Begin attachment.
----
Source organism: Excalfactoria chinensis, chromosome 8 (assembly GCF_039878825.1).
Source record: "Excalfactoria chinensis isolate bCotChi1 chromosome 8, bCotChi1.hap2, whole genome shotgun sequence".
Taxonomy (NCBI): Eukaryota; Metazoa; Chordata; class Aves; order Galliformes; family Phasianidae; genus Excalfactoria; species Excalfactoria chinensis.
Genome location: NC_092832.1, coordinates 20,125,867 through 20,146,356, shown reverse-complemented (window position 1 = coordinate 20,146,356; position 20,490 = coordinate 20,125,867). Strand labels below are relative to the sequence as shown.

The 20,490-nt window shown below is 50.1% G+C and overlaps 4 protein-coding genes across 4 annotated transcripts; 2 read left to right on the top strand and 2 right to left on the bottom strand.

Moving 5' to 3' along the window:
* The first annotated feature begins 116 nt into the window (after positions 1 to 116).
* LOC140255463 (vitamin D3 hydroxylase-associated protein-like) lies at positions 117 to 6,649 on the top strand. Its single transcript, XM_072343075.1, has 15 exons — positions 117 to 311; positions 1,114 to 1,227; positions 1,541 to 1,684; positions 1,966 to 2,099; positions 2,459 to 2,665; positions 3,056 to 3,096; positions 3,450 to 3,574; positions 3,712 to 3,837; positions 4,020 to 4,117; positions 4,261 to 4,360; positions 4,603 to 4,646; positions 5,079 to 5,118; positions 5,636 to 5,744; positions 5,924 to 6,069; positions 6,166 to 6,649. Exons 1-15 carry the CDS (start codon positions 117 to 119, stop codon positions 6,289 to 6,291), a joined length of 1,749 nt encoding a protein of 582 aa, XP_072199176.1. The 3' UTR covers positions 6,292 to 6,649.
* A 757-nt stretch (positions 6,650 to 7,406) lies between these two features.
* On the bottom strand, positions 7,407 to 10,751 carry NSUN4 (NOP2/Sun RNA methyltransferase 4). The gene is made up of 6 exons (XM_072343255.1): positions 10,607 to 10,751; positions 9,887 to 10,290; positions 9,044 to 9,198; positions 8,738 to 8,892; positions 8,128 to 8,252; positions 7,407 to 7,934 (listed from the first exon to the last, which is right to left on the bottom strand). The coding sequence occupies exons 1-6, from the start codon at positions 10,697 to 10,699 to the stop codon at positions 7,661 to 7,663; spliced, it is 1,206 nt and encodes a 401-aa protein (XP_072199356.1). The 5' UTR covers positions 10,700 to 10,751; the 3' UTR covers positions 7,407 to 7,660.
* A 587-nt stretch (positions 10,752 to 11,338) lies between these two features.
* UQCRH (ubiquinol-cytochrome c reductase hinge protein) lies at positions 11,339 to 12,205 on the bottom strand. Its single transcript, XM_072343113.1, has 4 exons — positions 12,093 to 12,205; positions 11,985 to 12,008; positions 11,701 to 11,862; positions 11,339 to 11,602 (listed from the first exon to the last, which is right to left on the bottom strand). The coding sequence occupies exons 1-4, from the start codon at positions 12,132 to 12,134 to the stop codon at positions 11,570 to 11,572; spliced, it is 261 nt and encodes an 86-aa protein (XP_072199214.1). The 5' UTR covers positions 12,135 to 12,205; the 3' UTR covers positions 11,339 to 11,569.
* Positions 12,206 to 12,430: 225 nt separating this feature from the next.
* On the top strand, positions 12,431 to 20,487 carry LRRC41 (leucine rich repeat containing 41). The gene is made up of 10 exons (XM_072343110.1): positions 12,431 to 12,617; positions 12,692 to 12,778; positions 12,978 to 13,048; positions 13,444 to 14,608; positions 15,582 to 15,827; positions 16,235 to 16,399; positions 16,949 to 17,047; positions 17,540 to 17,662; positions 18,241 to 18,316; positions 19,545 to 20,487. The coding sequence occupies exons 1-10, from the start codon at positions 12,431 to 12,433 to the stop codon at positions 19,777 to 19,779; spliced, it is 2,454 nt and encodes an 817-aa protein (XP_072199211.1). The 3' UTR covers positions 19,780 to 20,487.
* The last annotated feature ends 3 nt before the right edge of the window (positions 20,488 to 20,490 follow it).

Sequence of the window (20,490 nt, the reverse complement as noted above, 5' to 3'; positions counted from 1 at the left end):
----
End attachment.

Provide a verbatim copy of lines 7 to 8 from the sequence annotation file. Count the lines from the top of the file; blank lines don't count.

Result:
* The first annotated feature begins 116 nt into the window (after positions 1 to 116).
* LOC140255463 (vitamin D3 hydroxylase-associated protein-like) lies at positions 117 to 6,649 on the top strand. Its single transcript, XM_072343075.1, has 15 exons — positions 117 to 311; positions 1,114 to 1,227; positions 1,541 to 1,684; positions 1,966 to 2,099; positions 2,459 to 2,665; positions 3,056 to 3,096; positions 3,450 to 3,574; positions 3,712 to 3,837; positions 4,020 to 4,117; positions 4,261 to 4,360; positions 4,603 to 4,646; positions 5,079 to 5,118; positions 5,636 to 5,744; positions 5,924 to 6,069; positions 6,166 to 6,649. Exons 1-15 carry the CDS (start codon positions 117 to 119, stop codon positions 6,289 to 6,291), a joined length of 1,749 nt encoding a protein of 582 aa, XP_072199176.1. The 3' UTR covers positions 6,292 to 6,649.